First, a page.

Watson's Theory of Human Caring

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Watson’s Theory of Human Caring Nursing has a vast history, and throughout time nursing has adapted and grown to meet the needs of its people. There are some nurses whom are well known and even in history books. These nurses noticed something missing and attempted to fill that gap. Nursing theories came about to help close the gap. Because no two people are exactly alike the theories offer ways a nurse can identify and attempt to meet the needs of his or her patients. Jean Watson is one of those nurses who formed a theory to help fill in a missing piece and close the gap to help nurses assist patients with adapting to, and accepting changes in their health statuses. Jean Watson is not only a nurse, but a nursing instructor, and a…show more content…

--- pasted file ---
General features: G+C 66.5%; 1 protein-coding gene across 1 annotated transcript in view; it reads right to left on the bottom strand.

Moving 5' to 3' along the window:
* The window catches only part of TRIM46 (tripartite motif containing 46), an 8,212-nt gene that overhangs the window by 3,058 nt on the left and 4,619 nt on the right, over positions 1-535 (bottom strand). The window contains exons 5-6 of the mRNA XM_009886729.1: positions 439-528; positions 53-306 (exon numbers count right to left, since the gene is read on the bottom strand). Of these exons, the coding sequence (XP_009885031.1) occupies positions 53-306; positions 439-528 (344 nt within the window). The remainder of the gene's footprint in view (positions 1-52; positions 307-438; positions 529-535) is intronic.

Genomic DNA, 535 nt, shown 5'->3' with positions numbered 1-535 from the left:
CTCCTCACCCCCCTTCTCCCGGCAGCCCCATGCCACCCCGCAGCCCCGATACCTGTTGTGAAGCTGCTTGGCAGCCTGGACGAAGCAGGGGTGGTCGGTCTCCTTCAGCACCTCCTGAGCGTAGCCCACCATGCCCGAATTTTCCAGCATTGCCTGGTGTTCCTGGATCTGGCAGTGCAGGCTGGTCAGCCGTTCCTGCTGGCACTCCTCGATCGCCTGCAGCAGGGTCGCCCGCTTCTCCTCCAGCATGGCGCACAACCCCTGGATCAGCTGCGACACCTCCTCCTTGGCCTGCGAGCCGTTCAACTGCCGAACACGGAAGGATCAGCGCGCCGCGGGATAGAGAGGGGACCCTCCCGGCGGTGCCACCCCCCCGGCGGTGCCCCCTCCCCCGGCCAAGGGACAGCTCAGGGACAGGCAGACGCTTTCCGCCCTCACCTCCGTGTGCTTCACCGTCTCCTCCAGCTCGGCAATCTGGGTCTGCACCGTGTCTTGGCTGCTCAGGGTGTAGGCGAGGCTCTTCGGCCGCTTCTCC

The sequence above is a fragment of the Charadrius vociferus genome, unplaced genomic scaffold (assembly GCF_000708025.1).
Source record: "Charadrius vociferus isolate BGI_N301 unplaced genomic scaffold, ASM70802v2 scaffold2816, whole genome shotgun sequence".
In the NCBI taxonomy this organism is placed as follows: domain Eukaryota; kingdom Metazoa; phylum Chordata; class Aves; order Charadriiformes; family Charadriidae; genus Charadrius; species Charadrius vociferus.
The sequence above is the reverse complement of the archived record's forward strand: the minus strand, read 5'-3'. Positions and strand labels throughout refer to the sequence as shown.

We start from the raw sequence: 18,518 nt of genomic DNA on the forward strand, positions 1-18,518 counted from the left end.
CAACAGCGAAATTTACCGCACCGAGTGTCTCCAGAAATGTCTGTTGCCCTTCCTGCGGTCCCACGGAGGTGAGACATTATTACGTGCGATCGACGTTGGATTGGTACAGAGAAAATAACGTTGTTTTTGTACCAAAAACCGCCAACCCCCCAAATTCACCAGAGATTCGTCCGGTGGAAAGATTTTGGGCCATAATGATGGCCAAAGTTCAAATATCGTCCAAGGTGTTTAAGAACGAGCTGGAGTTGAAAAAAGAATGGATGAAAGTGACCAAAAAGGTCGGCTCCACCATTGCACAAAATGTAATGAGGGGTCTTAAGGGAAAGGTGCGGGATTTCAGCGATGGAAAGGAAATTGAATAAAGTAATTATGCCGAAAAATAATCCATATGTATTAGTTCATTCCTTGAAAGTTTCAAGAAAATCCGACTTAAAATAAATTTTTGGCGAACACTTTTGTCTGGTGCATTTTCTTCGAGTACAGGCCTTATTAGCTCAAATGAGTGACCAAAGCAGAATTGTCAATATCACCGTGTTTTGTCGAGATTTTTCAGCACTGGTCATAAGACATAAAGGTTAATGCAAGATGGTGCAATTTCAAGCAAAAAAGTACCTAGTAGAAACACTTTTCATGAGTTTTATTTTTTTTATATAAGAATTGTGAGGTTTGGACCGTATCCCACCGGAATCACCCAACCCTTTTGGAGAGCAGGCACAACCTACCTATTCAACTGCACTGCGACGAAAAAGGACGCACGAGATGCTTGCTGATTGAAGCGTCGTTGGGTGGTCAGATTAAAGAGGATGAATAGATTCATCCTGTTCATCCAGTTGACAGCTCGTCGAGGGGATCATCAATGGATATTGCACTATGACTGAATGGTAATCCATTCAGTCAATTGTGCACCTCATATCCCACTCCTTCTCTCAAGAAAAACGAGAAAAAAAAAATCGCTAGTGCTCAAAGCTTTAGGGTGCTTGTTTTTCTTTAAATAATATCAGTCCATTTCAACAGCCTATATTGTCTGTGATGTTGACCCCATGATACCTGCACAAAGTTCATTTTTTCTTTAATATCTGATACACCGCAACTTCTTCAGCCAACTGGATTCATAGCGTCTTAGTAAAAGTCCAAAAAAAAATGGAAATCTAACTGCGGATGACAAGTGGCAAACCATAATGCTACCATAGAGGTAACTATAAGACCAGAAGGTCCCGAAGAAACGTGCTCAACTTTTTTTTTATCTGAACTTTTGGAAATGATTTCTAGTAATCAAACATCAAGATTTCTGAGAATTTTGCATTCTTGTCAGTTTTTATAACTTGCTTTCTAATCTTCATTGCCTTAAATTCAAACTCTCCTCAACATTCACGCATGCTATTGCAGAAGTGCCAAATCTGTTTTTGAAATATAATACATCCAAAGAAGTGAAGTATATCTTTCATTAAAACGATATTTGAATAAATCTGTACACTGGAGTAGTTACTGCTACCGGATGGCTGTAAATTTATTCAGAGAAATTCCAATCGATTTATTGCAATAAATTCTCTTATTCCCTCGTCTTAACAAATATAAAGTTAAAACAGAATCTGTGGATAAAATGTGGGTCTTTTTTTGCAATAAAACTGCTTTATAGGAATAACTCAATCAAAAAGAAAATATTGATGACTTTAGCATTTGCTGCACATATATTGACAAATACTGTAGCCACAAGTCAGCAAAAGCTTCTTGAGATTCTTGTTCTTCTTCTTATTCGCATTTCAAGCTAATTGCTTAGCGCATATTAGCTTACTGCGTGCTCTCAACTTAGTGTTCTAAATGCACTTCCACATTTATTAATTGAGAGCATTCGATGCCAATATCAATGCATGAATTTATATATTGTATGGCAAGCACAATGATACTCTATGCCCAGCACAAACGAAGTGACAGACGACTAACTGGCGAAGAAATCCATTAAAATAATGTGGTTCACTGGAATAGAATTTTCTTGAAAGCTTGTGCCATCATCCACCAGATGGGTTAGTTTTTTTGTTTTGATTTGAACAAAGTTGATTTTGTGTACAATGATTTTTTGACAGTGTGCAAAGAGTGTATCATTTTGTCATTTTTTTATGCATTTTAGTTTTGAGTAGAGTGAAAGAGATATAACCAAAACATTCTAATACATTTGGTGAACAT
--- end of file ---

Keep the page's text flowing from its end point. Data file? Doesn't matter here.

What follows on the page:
He drove himself to the hospital. This is where he has been a patient for over a week now, each day doing less and less for him-self. Since being in the hospital Mr. Doe has not been able to walk due to both the inability to put on his prosthetic legs himself and generalized weakness from being on bed rest so long. His right (dominant) hand has horrible tremors, and his left hand (side where his dialysis access is) has two necrotic fingers making even the task of feeding himself difficult. He is becoming depressed about the decrease in his self-care activities, but too proud to ask for assistance. This is causing his food intake to decline, his blood sugars to vary widely. Either extremely high from eating easy foods to hold or very low requiring IV medications to bring his blood sugar up to a safe level. Now he even becomes snippy or rude to staff members who feel they are trying to help him. Watson believes that a person “is a living, growing gestalt that possesses three spheres of being—body, mind, and soul—influenced by the concept of self” (Alligood, 2010, p 118-119). In other words, a person is only as healthy as he or she sees themselves, mentally, physically, and spiritually. Using factor five of Watson’s ten carative factors, promoting and accepting Mr. Doe’s expression of positive and negative feelings, the nurse learns that he is anxious about his future, worried about having more of his body parts cut off, and upset

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